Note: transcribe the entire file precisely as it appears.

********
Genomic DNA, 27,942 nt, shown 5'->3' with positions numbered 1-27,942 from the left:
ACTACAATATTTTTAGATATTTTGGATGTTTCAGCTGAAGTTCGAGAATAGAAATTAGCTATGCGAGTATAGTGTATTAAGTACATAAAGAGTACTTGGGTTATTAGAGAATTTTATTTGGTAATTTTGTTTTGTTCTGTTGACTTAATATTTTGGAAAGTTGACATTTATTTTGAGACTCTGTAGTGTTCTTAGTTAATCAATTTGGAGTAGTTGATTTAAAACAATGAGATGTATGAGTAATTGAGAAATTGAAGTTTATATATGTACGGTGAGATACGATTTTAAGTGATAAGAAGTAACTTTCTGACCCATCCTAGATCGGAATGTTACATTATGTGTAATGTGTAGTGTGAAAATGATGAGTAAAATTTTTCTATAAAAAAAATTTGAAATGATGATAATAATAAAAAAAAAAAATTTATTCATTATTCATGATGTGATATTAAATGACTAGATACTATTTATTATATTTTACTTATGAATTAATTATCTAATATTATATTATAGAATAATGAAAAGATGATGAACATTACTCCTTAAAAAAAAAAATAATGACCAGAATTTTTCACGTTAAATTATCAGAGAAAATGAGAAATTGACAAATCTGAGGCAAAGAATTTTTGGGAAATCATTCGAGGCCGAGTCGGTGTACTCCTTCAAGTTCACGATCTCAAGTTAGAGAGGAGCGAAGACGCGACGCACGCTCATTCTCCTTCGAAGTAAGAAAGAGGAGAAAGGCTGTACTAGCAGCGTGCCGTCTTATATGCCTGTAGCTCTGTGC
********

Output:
Genomic DNA, 27,942 nt, shown 5'->3' with positions numbered 1-27,942 from the left:
ACTACAATATTTTTAGATATTTTGGATGTTTCAGCTGAAGTTCGAGAATAGAAATTAGCTATGCGAGTATAGTGTATTAAGTACATAAAGAGTACTTGGGTTATTAGAGAATTTTATTTGGTAATTTTGTTTTGTTCTGTTGACTTAATATTTTGGAAAGTTGACATTTATTTTGAGACTCTGTAGTGTTCTTAGTTAATCAATTTGGAGTAGTTGATTTAAAACAATGAGATGTATGAGTAATTGAGAAATTGAAGTTTATATATGTACGGTGAGATACGATTTTAAGTGATAAGAAGTAACTTTCTGACCCATCCTAGATCGGAATGTTACATTATGTGTAATGTGTAGTGTGAAAATGATGAGTAAAATTTTTCTATAAAAAAAATTTGAAATGATGATAATAATAAAAAAAAAAAATTTATTCATTATTCATGATGTGATATTAAATGACTAGATACTATTTATTATATTTTACTTATGAATTAATTATCTAATATTATATTATAGAATAATGAAAAGATGATGAACATTACTCCTTAAAAAAAAAAATAATGACCAGAATTTTTCACGTTAAATTATCAGAGAAAATGAGAAATTGACAAATCTGAGGCAAAGAATTTTTGGGAAATCATTCGAGGCCGAGTCGGTGTACTCCTTCAAGTTCACGATCTCAAGTTAGAGAGGAGCGAAGACGCGACGCACGCTCATTCTCCTTCGAAGTAAGAAAGAGGAGAAAGGCTGTACTAGCAGCGTGCCGTCTTATATGCCTGTAGCTCTGTGC